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Swindon, United Kingdom

Rae K.,University of Strathclyde | Xie E.Y.,University of Strathclyde | Trindade A.J.,University of Strathclyde | Guilhabert B.,University of Strathclyde | And 10 more authors.
2015 IEEE Photonics Conference, IPC 2015 | Year: 2015

We demonstrate an integrated dual-color InGaN light-emitting diode (LED) array by transfer printing blue LED structures from their silicon growth substrate in between the pixels of a pre-processed green LED array on a sapphire substrate. © 2015 IEEE. Source

Baine P.,Queens University of Belfast | Montgomery J.H.,Queens University of Belfast | Armstrong B.M.,Queens University of Belfast | Gamble H.S.,Queens University of Belfast | And 6 more authors.
IEEE Transactions on Electron Devices | Year: 2014

The buried oxide (BOX) layer in silicon on insulator (SOI) was replaced by a compound buried layer (CBL) containing layers of SiO2, polycrystalline silicon (polysilicon), and SiO2. The undoped polysilicon in the CBL acted as a dielectric with a higher thermal conductivity than SiO2. CBL provides a reduced thermal resistance with the same equivalent oxide thickness as a standard SiO2 buried layer. Thermal resistance was further reduced by lateral heat flow through the polysilicon. Reduction in thermal resistance by up to 68% was observed, dependent on polysilicon thickness. CBL SOI substrates were designed and manufactured to achieve a 40% reduction in thermal resistance compared with an 1.0-μm SiO2 BOX. Power bipolar transistors with an active silicon layer thickness of 13.5 μm manufactured on CBL SOI substrates showed a 5%-17% reduction in thermal resistance compared with the standard SOI. This reduction was dependent on transistor layout geometry. Between 65% and 90% of the heat flow from these power transistors is laterally through the thick active silicon layer. Analysis confirmed that CBL SOI provided a 40% reduction in the vertical path thermal resistance. Devices employing thinner active silicon layers will achieve the greater benefit from reduction in vertical path thermal resistance offered by CBL SOI. © 1963-2012 IEEE. Source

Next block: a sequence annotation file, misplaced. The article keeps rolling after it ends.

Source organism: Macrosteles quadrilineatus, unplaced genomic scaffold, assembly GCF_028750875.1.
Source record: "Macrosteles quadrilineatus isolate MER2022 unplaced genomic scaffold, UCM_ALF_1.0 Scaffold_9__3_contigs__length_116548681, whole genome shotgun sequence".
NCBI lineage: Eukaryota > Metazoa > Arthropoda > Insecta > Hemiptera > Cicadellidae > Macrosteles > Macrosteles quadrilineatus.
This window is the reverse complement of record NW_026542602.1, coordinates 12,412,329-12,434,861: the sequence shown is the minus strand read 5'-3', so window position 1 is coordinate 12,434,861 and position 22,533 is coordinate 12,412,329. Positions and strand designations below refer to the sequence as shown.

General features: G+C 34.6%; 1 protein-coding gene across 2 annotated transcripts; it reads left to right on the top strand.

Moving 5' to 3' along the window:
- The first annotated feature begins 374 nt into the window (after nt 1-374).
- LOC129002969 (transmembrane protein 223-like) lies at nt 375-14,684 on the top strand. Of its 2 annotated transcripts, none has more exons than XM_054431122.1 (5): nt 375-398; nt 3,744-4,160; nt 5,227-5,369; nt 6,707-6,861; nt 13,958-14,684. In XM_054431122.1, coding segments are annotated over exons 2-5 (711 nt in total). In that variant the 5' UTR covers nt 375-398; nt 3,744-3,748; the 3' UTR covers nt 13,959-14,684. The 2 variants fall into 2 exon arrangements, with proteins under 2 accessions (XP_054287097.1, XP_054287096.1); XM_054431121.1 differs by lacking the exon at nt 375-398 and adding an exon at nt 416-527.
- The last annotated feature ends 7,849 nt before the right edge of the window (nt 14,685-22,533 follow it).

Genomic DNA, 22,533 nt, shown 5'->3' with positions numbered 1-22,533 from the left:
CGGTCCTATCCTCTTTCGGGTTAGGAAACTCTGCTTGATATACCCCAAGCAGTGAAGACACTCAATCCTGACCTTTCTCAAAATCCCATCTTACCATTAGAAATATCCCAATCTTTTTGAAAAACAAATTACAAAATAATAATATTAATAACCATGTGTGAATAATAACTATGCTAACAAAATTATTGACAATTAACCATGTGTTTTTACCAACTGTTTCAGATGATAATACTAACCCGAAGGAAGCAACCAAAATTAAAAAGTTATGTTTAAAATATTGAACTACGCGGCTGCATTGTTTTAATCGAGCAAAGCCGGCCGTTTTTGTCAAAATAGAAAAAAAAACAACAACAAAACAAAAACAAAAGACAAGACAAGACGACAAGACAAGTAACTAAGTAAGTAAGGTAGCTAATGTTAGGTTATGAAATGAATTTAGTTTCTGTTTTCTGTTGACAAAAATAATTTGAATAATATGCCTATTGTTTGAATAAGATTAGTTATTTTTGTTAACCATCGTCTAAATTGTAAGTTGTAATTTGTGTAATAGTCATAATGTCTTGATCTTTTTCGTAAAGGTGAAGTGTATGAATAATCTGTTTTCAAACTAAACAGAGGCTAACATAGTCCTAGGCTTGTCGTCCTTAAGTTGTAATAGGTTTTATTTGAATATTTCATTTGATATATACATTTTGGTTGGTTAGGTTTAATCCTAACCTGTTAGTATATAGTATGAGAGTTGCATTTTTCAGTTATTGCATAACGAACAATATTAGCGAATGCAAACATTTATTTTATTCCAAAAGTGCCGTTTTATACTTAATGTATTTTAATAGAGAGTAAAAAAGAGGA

Connor S.,Plessey Semiconductors Ltd.
Sensors (Peterborough, NH) | Year: 2011

The electric potential integrated circuit (EPIC) sensor, an extremely robust solid-state electrometer with such high input impedance that it is close to being a perfect voltmeter, is presented. The electrode is protected by a capping layer of dielectric material to ensure that the electrode is isolated from the body being measured. The device is AC coupled with a lower corner frequency (-3dB) of a few tens of MHz and an upper corner frequency above 200 MHz. The device in single-ended mode can be used to read electric potential. The size of the electrode is somewhat arbitrary and depends on the input capacitance required for a particular application. The input capacitance can be driven as low as 10 -17 F with the input resistance being boosted to values up to around 10 15, thus keeping the interaction with the target field to an absolute minimum and ensuring that all currents are small displacement currents only. Source